Wouldn’t it be wonderful if Moran realized that putting his profits ahead of his country is hardly in the spirit of the Christmas season—or any season? Jordan reports:

“While he isn't prescribing a specific remedy, he has told lawmakers he needs access to a strong, legal work force. A temporary guest-worker program, advocated by some lawmakers, might work in sectors like agriculture, but it doesn't address the needs of a business that requires qualified labor on a year-round basis, he says.”

Let’s make the key point here:  There are 14 million Americans officially out of work and many more who have stopped looking.  Chipotle could really be a great source of jobs for them, as Jordan inadvertently reveals:

 “Fast-growing Chipotle has much at stake in the immigration debate. By year end, it expects to have added roughly 145 new outlets, with as many as 165 coming next year. Sales at stores open at least a year rose 11% in the third quarter, fueling a 25% jump in profit. Chipolte shares have gained 50% this year.

The chain, which says it expects to hire 100,000 workers in the next three years, sees immigrants as vital to its success. About half its workers are Hispanics, including many in management roles. Chipotle also regards immigrants as important customers for its premium burritos and tacos.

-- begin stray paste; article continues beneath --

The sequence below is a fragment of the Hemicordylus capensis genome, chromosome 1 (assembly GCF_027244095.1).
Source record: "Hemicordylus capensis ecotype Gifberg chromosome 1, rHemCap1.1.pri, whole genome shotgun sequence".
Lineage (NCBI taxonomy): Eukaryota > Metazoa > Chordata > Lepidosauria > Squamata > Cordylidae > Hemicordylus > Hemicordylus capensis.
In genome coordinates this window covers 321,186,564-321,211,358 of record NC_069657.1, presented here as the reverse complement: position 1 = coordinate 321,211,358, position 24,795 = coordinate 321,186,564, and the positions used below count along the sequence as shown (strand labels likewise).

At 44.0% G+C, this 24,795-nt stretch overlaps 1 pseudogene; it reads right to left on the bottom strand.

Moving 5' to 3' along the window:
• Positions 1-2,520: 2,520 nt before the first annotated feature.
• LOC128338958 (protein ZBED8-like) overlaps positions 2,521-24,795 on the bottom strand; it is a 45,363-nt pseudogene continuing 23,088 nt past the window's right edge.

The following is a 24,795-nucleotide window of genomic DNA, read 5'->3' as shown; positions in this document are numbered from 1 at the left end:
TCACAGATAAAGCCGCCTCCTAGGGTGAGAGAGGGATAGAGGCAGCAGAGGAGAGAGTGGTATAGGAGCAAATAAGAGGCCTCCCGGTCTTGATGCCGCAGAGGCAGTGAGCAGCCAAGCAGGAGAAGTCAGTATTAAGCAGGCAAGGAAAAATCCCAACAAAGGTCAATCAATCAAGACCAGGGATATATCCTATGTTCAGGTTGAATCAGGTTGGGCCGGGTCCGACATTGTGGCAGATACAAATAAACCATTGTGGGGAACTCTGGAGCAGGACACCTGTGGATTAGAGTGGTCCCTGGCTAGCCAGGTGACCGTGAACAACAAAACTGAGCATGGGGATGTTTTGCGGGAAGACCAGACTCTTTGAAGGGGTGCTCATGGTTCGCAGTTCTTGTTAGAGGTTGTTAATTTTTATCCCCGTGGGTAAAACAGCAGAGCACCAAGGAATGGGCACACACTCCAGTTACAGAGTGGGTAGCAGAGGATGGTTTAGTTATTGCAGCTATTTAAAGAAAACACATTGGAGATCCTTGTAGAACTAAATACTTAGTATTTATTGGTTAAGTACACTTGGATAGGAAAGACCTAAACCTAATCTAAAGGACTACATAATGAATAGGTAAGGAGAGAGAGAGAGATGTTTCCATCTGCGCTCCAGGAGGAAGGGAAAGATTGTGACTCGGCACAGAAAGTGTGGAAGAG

Mr. Moran, who was chief executive of a Denver law firm before joining Chipotle in 2005, has pushed the chain to promote from within as part of a strategy to reward top-performing employees and encourage them to stay on. He crafted a blueprint for advancing talented crew members, the company's term for those who make and serve its food, into general managers and beyond, breaking with Chipotle's former practice of recruiting managers from outside. Pay for employees promoted to the highest levels of store management often tops $100,000. He estimates that about 97% of Chipotle's store managers started on its service line.”

Bet there are a lot of legal residents of Hispanic background among those seeking work—they would fit Chipotle’s alleged needs perfectly. 

Perhaps we are really talking wage rates here?

Ho, Ho, Ho, Mr. Moran.  One of my long time immigration reform colleagues put your action to date about as well as possible when, after reading the WSJ article, he emailed me as follows:

“Don, from what I have read the CEO of Chipotle was caught cheating and is now whining to anyone in Congress who will listen to him. Immigration reform to him means letting a continuous stream of cheap labor into the US and letting him privatize the benefits of it while the public continues to bear the cost. In my opinion, he is not on our side and never will be. If anything, we should make him an example of what greed will do to a person.”

Well, folks, we can only hope that the Obama Administration that outed this blatant offender will continue to be an immigration Grinch—not only in the Christmas season, but all year long.  

It’s something called enforcing existing immigration law.

Donald A. Collins [email him], a free lance writer living in Washington, DC. , is a long-time board member of the Federation for American Immigration Reform’s (FAIR). However, his views are his own.